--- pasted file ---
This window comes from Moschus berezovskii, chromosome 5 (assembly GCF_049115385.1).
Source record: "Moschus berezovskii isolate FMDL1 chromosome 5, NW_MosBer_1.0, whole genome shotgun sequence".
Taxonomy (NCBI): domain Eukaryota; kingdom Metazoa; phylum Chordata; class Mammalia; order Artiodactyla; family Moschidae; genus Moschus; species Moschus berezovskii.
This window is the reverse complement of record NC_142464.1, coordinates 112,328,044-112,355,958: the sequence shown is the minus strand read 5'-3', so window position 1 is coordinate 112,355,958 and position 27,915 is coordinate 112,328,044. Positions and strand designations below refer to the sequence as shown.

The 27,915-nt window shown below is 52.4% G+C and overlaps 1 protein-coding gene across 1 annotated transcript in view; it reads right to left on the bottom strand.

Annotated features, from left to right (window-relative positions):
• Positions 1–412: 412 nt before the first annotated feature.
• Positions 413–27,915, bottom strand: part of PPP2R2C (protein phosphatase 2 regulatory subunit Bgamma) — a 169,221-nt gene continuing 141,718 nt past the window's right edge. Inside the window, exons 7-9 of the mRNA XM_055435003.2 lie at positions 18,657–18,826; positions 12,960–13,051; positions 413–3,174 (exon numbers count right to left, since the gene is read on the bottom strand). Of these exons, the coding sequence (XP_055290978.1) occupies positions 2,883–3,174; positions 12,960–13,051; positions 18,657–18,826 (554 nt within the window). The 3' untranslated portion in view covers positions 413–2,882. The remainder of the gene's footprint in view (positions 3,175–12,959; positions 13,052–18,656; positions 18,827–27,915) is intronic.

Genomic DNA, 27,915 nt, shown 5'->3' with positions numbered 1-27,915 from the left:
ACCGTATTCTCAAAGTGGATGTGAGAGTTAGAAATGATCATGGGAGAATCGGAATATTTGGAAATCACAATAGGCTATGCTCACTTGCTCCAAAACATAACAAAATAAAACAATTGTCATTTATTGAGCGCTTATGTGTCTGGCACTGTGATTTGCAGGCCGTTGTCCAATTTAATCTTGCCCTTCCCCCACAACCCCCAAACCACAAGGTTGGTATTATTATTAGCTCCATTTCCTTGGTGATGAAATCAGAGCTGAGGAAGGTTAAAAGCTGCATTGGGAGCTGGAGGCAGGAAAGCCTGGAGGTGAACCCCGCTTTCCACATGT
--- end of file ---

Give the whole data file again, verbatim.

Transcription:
This window comes from Moschus berezovskii, chromosome 5 (assembly GCF_049115385.1).
Source record: "Moschus berezovskii isolate FMDL1 chromosome 5, NW_MosBer_1.0, whole genome shotgun sequence".
Taxonomy (NCBI): domain Eukaryota; kingdom Metazoa; phylum Chordata; class Mammalia; order Artiodactyla; family Moschidae; genus Moschus; species Moschus berezovskii.
This window is the reverse complement of record NC_142464.1, coordinates 112,328,044-112,355,958: the sequence shown is the minus strand read 5'-3', so window position 1 is coordinate 112,355,958 and position 27,915 is coordinate 112,328,044. Positions and strand designations below refer to the sequence as shown.

The 27,915-nt window shown below is 52.4% G+C and overlaps 1 protein-coding gene across 1 annotated transcript in view; it reads right to left on the bottom strand.

Annotated features, from left to right (window-relative positions):
• Positions 1–412: 412 nt before the first annotated feature.
• Positions 413–27,915, bottom strand: part of PPP2R2C (protein phosphatase 2 regulatory subunit Bgamma) — a 169,221-nt gene continuing 141,718 nt past the window's right edge. Inside the window, exons 7-9 of the mRNA XM_055435003.2 lie at positions 18,657–18,826; positions 12,960–13,051; positions 413–3,174 (exon numbers count right to left, since the gene is read on the bottom strand). Of these exons, the coding sequence (XP_055290978.1) occupies positions 2,883–3,174; positions 12,960–13,051; positions 18,657–18,826 (554 nt within the window). The 3' untranslated portion in view covers positions 413–2,882. The remainder of the gene's footprint in view (positions 3,175–12,959; positions 13,052–18,656; positions 18,827–27,915) is intronic.

Genomic DNA, 27,915 nt, shown 5'->3' with positions numbered 1-27,915 from the left:
ACCGTATTCTCAAAGTGGATGTGAGAGTTAGAAATGATCATGGGAGAATCGGAATATTTGGAAATCACAATAGGCTATGCTCACTTGCTCCAAAACATAACAAAATAAAACAATTGTCATTTATTGAGCGCTTATGTGTCTGGCACTGTGATTTGCAGGCCGTTGTCCAATTTAATCTTGCCCTTCCCCCACAACCCCCAAACCACAAGGTTGGTATTATTATTAGCTCCATTTCCTTGGTGATGAAATCAGAGCTGAGGAAGGTTAAAAGCTGCATTGGGAGCTGGAGGCAGGAAAGCCTGGAGGTGAACCCCGCTTTCCACATGT